Reverberate Jomar and Marlon’s call: DUTERTE, IBAGSAK!
Read in: Pilipino
Imagine a world shrouded in darkness, where all space is controlled and all color blacked out. Everything is sleek but dull and uniform. Creative expression is limited. Paint, ink and paper are monopolized by the elite and the State that represents them. Whoever uses it for the purpose not intended is vilified. Whoever allows a shadow of light to enter or a tinge of color to emerge is just walled into that darkness.
This is the world that Filipinos live in at the moment. And it is the system in this kind of world that killed Jomar Palero at Marlon Naperi, activists from Guinobatan, Albay.
There is no space for the people’s culture and art in a semicolonial and semifeudal society. Jomar and Marlon are not the first of their kind. May it be graffiti, a novel, a poem, a painting or mural – artists who use their talent to truly illustrate the people’s struggle for justice, freedom and democracy are bullied, hounded and persecuted by the fascist state. Artists who went with the countercurrent of their generation were branded heretics, witches, guerillas, terrorists, enemies, liars and many more. Their tongues were cut out. Some were burned at the stake. Some were exiled. Some faced firing squads. Although in another form, up until now, they are killed and persecuted.
In Bicol, there have been about five media killed since 2016. Even more have their lives threatened with the continuous presence and surveillance of the military and police. Artist and cultural groups that project progressive works of art have been red-tagged, its members harassed and threatened.
But it is also this kind of society that invigorates more Jomars and Marlons. For every unfinished work of art, another artist rises to finish it. For every cry, a hundred thousand rise up to the challenge and seek out justice. At the most intense periods of history, the people draw inspiration from their outrage to create great works of art. Art, therefore, fluorishes as a medium to illustrate the story of the people. It becomes an effective tool in reflecting the true state of the nation. Art is there to unite us all. Truly, no amount of silence and persecution can stop the people.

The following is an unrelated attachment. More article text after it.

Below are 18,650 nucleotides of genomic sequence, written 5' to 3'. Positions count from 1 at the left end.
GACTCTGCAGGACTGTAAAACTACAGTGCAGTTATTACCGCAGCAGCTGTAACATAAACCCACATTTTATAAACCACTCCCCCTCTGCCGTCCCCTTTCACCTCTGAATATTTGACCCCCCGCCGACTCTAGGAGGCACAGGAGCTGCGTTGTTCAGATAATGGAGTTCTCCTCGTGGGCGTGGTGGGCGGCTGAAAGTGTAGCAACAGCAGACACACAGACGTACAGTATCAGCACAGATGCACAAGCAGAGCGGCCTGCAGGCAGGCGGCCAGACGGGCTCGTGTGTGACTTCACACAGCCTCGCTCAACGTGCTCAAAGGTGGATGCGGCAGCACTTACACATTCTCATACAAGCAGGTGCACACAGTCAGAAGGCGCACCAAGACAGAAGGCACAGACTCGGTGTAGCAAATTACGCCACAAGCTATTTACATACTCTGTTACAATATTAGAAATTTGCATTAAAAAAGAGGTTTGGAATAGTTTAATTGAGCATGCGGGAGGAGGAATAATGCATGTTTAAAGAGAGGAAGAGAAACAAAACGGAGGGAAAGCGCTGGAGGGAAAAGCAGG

The greatest artists of all time are remembered, not just by the proportionality and creativity of their work or how beautifully they crafted words together, but most importantly by how their masterpiece reflected the people’s culture and struggle. Jomar and Marlon remind us that the most symbolic and poetic works of art are thost that come from the hearts of the masses.
It is the task of every artista ng bayan to fight the darkness and fill every corner of society with the most beautiful and most colorful works of art that reflect the legitimate demands of the oppressed and exploited masses. Let every stroke arouse the people’s sentiments. Let every image bellow as loud as the people’s cries for justice until they come to life from the countryside to the cities. Gradually, darkness will fall. Together, artists, alongside farmers, workers, youth and other oppressed sectors can create a society that will not deprive them of paint, ink and paper. Together, they can create a society truly free. And, likewise, create art that is truly for and created by the masses.
The world is our canvas and, right now, we are all artists. Pick up every canister, paint brush, pen and rifle that every artist, activist and Red fighter left behind. Continue Jomar and Marlon’s graffiti. Even go beyond Duterte, Ibagsak! and answer to the higher call to take up arms. And when you do, hold on to that rifle. Defend yourself, defend the people. Only then can we relentlessly advance and triumph in the fight for justice, freedom and democracy.